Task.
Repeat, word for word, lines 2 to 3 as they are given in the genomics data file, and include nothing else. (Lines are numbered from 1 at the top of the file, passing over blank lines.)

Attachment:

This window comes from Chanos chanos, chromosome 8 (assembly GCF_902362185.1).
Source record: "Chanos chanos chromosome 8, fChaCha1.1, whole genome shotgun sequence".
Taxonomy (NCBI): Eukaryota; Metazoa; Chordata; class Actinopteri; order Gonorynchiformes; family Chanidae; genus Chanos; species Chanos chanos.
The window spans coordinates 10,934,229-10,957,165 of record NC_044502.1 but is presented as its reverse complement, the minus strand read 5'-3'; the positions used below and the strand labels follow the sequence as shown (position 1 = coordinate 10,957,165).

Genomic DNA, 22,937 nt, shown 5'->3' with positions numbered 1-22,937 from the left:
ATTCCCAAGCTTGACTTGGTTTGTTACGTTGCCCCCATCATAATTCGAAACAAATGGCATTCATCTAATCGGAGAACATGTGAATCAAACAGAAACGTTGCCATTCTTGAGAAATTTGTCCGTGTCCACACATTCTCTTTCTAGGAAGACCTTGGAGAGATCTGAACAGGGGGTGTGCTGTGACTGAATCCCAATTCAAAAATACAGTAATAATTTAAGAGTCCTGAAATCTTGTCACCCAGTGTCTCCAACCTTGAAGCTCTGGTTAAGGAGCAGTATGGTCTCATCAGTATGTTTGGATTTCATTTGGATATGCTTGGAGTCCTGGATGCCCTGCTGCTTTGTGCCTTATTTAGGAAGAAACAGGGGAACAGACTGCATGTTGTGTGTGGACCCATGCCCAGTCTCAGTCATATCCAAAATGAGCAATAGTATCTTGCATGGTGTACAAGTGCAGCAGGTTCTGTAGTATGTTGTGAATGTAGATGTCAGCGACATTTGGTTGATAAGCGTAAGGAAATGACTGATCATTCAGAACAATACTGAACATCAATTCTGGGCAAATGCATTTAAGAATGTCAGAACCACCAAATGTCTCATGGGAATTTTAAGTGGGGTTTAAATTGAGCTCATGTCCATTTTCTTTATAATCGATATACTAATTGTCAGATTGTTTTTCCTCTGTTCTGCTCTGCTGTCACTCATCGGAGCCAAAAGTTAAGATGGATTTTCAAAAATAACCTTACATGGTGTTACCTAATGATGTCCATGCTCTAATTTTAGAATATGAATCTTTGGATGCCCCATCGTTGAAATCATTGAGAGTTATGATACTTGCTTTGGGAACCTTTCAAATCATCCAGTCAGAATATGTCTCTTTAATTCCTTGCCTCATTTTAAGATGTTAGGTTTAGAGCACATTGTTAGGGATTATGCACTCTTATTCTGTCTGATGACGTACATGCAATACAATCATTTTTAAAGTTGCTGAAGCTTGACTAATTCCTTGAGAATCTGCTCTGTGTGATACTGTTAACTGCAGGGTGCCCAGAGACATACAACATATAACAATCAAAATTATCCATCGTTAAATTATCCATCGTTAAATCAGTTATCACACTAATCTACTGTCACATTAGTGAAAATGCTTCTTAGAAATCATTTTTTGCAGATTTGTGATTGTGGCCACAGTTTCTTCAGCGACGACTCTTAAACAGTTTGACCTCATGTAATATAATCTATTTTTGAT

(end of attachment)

Source record: "Chanos chanos chromosome 8, fChaCha1.1, whole genome shotgun sequence".
Taxonomy (NCBI): Eukaryota; Metazoa; Chordata; class Actinopteri; order Gonorynchiformes; family Chanidae; genus Chanos; species Chanos chanos.